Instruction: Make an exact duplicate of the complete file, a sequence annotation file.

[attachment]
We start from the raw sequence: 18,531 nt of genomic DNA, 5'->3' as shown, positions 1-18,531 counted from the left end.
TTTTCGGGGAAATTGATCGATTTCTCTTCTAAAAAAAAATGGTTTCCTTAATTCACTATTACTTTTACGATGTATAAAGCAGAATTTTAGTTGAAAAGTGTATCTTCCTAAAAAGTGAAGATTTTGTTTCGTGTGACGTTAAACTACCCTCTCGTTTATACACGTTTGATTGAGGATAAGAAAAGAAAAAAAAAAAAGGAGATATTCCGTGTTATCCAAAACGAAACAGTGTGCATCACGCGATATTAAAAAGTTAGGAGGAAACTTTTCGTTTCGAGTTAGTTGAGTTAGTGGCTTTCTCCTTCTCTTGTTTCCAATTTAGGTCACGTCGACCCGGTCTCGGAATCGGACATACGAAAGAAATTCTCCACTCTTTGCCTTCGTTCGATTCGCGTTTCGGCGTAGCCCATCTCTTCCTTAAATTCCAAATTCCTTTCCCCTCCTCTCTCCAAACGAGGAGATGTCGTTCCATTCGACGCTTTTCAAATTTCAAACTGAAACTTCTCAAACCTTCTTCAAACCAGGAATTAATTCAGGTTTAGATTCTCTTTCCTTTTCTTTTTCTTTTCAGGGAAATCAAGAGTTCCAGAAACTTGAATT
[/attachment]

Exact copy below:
We start from the raw sequence: 18,531 nt of genomic DNA, 5'->3' as shown, positions 1-18,531 counted from the left end.
TTTTCGGGGAAATTGATCGATTTCTCTTCTAAAAAAAAATGGTTTCCTTAATTCACTATTACTTTTACGATGTATAAAGCAGAATTTTAGTTGAAAAGTGTATCTTCCTAAAAAGTGAAGATTTTGTTTCGTGTGACGTTAAACTACCCTCTCGTTTATACACGTTTGATTGAGGATAAGAAAAGAAAAAAAAAAAAGGAGATATTCCGTGTTATCCAAAACGAAACAGTGTGCATCACGCGATATTAAAAAGTTAGGAGGAAACTTTTCGTTTCGAGTTAGTTGAGTTAGTGGCTTTCTCCTTCTCTTGTTTCCAATTTAGGTCACGTCGACCCGGTCTCGGAATCGGACATACGAAAGAAATTCTCCACTCTTTGCCTTCGTTCGATTCGCGTTTCGGCGTAGCCCATCTCTTCCTTAAATTCCAAATTCCTTTCCCCTCCTCTCTCCAAACGAGGAGATGTCGTTCCATTCGACGCTTTTCAAATTTCAAACTGAAACTTCTCAAACCTTCTTCAAACCAGGAATTAATTCAGGTTTAGATTCTCTTTCCTTTTCTTTTTCTTTTCAGGGAAATCAAGAGTTCCAGAAACTTGAATT